The Department of Labor (DOL) recently proposed revisions to its regulations that will raise the threshold at which certain employees automatically qualify for overtime eligibility under the Fair Labor Standards Act. These revisions could impact how you manage your staffing decisions in the near future.
Currently, the only employees who automatically qualify for overtime are those earning less than $455 a week (or $23,660 per year). Employees who earn more can receive overtime only if they do not fall into one of the exempt category classifications.
These exempt categories are defined by a set of job requirements and conditions (generally referred to as the “duties test”) that, for example, require the employee to be skilled and exercise independent judgment, or be a manager with a department and employees to supervise.
Under the proposed rule, all employees regardless of duties are eligible for overtime if they earn $50,440 or less. This more than doubles the minimum salary threshold from $455 to $970 a week.
The DOL would also like to index the minimum salary threshold to automatically increase this amount over time, either keeping the threshold chained to a nationwide percentile of earnings or tying it to the Consumer Price Index. At this point, though, there is no indication that there will be any changes to the current duties tests.
The proposed regulations are anticipated to take effect early next year. So, what should your credit union do now to prepare?
Initially, you should review your workforce to see who may be affected by the proposed changes. Examine all employees you currently classify as exempt from overtime.
Review salary levels and compare them with the proposed rule to ensure they are above the minimum threshold, plan for automatic increases, and re-examine job duties.
Once this review is complete, and you have identified how many and which employees are affected, consider the following options:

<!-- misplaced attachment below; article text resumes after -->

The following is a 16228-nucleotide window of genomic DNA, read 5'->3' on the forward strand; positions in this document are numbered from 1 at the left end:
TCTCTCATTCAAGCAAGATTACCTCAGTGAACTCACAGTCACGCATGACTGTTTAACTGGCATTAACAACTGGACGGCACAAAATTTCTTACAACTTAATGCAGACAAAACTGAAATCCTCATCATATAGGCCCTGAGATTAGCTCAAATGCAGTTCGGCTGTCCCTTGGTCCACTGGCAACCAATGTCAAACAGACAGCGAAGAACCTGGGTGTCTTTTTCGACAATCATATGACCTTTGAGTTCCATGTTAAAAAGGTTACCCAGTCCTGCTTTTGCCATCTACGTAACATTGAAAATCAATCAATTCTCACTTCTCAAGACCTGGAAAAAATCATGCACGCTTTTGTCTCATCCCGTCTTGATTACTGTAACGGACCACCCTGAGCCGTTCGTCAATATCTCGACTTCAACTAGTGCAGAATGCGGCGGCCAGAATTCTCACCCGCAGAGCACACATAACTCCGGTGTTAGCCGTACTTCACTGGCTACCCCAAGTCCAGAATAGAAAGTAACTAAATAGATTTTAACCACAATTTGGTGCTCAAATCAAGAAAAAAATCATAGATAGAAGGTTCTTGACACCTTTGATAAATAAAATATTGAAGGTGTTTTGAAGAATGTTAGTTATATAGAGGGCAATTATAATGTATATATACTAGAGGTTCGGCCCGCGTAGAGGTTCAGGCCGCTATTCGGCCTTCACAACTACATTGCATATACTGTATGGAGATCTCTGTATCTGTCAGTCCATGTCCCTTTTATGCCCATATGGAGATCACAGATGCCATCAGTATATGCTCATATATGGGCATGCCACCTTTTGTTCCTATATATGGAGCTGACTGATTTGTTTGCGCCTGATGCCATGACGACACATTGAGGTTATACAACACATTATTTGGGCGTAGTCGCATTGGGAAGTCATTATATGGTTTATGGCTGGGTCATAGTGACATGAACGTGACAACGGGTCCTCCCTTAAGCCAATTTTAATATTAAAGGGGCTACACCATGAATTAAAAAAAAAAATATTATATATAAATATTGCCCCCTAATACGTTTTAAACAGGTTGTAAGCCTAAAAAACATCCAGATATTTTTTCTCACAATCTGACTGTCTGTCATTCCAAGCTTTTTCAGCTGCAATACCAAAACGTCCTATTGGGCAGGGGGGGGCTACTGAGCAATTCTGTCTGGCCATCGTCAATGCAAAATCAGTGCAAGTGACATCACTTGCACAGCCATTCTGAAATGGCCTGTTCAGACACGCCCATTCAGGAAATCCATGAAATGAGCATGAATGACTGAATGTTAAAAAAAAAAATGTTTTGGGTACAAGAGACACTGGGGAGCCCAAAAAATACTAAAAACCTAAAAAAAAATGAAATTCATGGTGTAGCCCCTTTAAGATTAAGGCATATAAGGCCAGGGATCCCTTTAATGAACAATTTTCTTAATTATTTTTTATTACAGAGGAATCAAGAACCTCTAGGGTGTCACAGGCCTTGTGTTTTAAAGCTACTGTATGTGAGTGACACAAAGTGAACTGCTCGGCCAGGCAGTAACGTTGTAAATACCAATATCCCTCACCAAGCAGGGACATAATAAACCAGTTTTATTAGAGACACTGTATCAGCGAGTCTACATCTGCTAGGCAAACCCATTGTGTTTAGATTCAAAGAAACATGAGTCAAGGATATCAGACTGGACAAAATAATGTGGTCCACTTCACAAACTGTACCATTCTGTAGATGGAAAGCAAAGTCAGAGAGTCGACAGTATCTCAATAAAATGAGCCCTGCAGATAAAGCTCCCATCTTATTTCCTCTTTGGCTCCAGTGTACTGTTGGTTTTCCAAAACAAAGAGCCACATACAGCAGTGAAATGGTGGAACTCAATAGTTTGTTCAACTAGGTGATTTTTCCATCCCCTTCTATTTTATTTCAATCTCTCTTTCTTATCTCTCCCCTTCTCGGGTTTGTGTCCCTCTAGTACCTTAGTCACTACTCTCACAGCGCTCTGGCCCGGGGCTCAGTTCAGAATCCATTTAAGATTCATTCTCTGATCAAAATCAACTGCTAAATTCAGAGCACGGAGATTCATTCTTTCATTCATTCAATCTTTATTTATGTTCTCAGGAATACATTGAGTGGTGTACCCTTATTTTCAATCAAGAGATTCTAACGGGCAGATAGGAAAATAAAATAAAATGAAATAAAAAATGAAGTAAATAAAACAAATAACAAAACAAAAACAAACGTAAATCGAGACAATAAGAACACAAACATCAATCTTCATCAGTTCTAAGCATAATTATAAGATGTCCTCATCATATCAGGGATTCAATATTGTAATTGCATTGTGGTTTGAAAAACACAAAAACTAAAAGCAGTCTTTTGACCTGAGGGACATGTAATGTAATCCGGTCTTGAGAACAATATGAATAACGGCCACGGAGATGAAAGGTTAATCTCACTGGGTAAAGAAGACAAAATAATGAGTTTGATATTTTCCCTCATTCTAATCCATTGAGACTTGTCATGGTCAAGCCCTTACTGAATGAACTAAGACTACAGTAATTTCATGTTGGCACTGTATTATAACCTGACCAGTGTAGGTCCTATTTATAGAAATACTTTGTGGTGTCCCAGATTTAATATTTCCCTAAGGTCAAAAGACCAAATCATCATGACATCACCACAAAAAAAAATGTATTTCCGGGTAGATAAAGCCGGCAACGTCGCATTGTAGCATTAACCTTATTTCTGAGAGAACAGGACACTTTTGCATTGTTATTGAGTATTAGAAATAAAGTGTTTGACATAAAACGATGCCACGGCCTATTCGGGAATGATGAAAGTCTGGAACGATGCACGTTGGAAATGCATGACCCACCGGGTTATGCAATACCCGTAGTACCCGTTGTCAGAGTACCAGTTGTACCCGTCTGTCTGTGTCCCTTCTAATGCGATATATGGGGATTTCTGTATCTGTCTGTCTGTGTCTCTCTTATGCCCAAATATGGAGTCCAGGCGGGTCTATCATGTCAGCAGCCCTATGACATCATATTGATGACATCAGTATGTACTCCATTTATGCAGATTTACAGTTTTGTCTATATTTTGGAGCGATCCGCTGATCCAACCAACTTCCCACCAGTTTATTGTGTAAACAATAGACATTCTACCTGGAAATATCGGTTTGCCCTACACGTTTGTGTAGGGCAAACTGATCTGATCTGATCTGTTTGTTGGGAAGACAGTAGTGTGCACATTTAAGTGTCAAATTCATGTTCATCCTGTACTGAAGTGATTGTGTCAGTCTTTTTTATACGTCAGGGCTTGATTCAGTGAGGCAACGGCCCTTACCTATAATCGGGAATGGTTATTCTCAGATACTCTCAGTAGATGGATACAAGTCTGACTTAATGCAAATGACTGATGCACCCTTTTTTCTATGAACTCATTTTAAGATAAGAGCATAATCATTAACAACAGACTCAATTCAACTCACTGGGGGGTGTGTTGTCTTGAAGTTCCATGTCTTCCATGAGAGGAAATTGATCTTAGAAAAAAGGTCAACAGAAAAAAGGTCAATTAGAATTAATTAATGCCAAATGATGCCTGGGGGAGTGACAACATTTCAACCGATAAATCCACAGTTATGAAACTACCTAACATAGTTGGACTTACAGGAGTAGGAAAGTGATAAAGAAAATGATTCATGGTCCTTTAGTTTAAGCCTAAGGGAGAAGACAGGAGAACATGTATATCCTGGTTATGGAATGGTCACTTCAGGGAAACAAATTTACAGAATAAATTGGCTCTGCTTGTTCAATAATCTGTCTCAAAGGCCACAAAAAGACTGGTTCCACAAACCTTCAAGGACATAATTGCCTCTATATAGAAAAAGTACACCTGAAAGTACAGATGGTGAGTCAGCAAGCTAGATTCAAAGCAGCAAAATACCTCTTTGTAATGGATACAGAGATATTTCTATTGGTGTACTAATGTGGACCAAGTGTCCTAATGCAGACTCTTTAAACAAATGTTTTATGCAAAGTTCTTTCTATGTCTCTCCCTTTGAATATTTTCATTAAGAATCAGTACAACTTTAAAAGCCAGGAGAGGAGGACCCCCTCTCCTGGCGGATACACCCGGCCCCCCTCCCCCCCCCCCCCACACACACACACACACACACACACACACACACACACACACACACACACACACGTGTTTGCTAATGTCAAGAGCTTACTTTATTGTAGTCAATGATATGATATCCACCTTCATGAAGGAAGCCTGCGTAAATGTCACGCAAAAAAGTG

• Increase the affected employee’s salary above the minimum threshold. If the employee earns near, but less than, the new threshold, a raise may save the credit union in administrative and overtime costs.
At this time there is no indication the DOL will be amending the duties tests. But it may limit the amount of time an exempt employee may perform nonexempt work.
• Convert employees from exempt to nonexempt and pay overtime. Remember, these reclassified nonexempt employees would be compensated at time and a half when they work more than 40 hours.
To avoid this, reduce these workers’ hours to no more than 40 hours per week. This may require hiring new part-time workers to cover the extra hours these individuals used to work.
• Adopt a “no overtime” policy to limit overtime. This may help avoid overtime, but remember if an employee works more than 40 hours, he/she must be paid for it.
However, a “no overtime” policy offers a method to discipline any repeat violators.
• Implement an email policy that limits hourly workers’ access to their work email account or bans hourly staff from checking it during off hours.
Keep in mind, some credit unions offer less generous benefits to nonexempt employees than their exempt counterparts.
Investigate the impact of reclassifying on your benefits packages and consider whether reclassifying employees as nonexempt changes their health, vacation, or sick leave benefits, too.
Take these steps today to help your credit union properly plan and prepare so you’re not caught off guard when the regulations take effect early next year.